The natural climate of Iceland could be used to reduce carbon emissions
By Simon Hancock
Since the financial crisis, Iceland has been forced to retreat back from high octane bubble living to nature.
Fortunately, there is a lot of that nature to retreat to.
It is a breathtaking world of volcanoes, endless prairies and ethereal winter landscapes.
Not, you might think, the most obvious place to stick millions of the world's computer servers which are, for all their uses, rather less attractive.
But the country now wants exactly that - to become home to the world's computing power.
Behind all the large internet companies lurk massive and ever growing data centres chock full of servers churning away.
Google for instance is thought to have around a million of the things, but even less IT intensive operations, banks for example, need hundreds of thousands of servers to store all their data.
Up to 60% extra energy is required to cool computer servers in the UK
The problem is that while these computers look innocuous, they use a lot of energy.
There is of course the power you need for the servers themselves, but almost as significant is the energy used to keep them cool.
"For every watt that is spent running servers," says Dr Brad Karp, of University College London, "the best enterprises most careful about minimising the energy of cooling and maximising efficiency typically find they are spending 40-60% extra energy on just cooling them."
In Iceland, with its year round cool climate and chilly fresh water, just a fraction of this energy for cooling is needed. It means big savings.
Just outside Reykjavik, work is well advanced on the first site which its owners hope will spark a server cold rush.
In around a year - if all goes according to plan - the first companies will start leasing space in this data centre.
And if this proves successful more sites are planned.
The company expects demand to be huge because as the number of servers around the world grows, a big environmental cloud is looming - all that energy use means an increase in CO2 production.
Iceland has far more power than it can domestically use.
"The data centre industry now is on par with the airline industry as far as the carbon footprint," says Jeff Monroe, head of Verne Global - a data centre company working in Iceland.
"But, if you think about the growth of those two industries, the growth of the data centre industry is exponentially greater than the airline industry.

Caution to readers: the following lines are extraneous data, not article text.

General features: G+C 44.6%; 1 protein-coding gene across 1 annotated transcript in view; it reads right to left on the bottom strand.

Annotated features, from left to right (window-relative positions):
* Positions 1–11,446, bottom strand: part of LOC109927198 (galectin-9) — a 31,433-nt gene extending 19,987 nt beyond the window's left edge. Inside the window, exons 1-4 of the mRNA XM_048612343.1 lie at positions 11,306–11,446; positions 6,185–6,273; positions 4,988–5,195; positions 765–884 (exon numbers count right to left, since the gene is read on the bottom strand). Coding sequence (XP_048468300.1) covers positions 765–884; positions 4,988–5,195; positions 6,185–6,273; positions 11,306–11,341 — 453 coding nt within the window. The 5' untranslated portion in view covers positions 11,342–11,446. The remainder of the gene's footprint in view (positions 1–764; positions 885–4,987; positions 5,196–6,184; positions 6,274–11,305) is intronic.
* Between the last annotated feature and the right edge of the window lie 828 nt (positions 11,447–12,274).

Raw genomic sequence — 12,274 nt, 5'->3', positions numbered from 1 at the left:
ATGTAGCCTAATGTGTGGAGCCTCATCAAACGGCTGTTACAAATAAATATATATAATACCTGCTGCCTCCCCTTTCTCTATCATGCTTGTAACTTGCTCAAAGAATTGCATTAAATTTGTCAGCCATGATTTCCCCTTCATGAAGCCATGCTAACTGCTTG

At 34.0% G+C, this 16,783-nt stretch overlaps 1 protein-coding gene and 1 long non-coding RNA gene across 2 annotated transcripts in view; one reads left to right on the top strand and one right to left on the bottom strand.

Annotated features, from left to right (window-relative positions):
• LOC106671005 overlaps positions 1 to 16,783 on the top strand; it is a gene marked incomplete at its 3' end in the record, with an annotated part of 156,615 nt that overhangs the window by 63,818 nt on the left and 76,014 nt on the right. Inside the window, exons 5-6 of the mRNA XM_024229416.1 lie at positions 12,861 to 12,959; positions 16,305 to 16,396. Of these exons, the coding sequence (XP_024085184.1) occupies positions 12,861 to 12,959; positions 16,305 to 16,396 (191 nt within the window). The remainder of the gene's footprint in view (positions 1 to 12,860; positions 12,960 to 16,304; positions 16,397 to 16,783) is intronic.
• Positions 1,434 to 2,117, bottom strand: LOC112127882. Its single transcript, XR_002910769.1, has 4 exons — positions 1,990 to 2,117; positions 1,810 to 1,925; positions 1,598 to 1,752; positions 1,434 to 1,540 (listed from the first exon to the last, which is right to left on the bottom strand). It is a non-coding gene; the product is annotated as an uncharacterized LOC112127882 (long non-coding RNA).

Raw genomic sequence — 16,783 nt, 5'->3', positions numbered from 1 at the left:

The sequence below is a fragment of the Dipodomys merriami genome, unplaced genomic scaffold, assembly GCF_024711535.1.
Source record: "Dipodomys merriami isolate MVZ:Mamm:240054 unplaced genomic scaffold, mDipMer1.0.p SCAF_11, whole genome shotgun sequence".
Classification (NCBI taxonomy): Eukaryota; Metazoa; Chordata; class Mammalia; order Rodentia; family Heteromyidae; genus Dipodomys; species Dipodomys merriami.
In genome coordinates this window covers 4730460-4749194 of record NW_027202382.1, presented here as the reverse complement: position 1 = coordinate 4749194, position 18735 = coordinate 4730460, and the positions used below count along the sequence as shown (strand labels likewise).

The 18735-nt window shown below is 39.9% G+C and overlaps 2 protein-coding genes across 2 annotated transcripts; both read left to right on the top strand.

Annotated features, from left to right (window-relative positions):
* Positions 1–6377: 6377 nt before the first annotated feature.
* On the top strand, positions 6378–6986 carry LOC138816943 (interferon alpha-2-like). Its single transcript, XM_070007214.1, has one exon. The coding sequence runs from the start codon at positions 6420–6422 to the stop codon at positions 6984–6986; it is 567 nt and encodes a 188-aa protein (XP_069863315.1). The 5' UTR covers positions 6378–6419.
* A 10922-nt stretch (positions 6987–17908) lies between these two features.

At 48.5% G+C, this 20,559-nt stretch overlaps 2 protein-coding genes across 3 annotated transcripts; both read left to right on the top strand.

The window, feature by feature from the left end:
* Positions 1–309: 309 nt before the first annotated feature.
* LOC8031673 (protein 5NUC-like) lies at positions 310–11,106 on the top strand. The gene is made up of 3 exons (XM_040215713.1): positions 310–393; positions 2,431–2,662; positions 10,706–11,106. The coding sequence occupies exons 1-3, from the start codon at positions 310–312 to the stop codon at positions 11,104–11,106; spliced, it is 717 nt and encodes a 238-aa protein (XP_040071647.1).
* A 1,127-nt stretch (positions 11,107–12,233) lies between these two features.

"The two are going to cross and we think that - just like the legislation that was passed in the UK concerning carbon footprint and power utilisation - it is going to be a growing concern across the industry."
So data centres are already producing as much CO2 as airlines.
While it has been below the radar until now, Verne Global thinks that with cloud computing on the rise, the carbon footprint of the digital world will soon become "unacceptably high".
And this is where Iceland's natural resources really come into their own.
The volcanic forces which shaped the landscape have also gifted the country masses of geothermal power - 100% of the country's electricity is renewable and basically carbon free, much generated from water heated far below the ground.
Mr Monroe explains what would happen if a company moved its data centre to Iceland.
"The carbon savings would be enormous.
All of Iceland's electricity is renewable and basically carbon free
"For example, if a large internet media company operating thousands and thousands of servers relocated its servers to Iceland, that company would save greater than half a million metric tons of carbon annually."
So you have the cooler climate and an abundance of green energy.
But you would not want to move your previous data centre to what is effectively the middle of nowhere unless it had some good connections.
Iceland has been busying itself laying fibre optic cables to connect the country with North America and Europe.
The cables coming in provide a capacity of more than five terabits/sec - all with server farms in mind.
Travelling down this pipe, data sited in Iceland is just 17 milliseconds from London. Sitting at home on YouTube you would never know, but even that is too slow for some.
Gudmundur Gunnarsson, head of communications company Farice, explains some of the problems.
"There are very sensitive financial services that cannot even go outside the M25 in London", he says.
"So everything has to be within that circle, but for approximately at least 70% of other traffic, this delay is more than satisfactory."
Even where speed is not an issue however, the allure of Iceland is not for everyone.
Companies will have to overcome their natural server-hugging tendencies, and some may harbour security fears of storing their data remotely.
But having been through the financial mill Iceland hopes and believes in the next five to 10 years this will be one of its biggest industries.
And, in an irony not lost on a country brought to its knees by finance, one early customer rumoured to have signed a deal to move servers here is - well who else - one of America's biggest investment banks.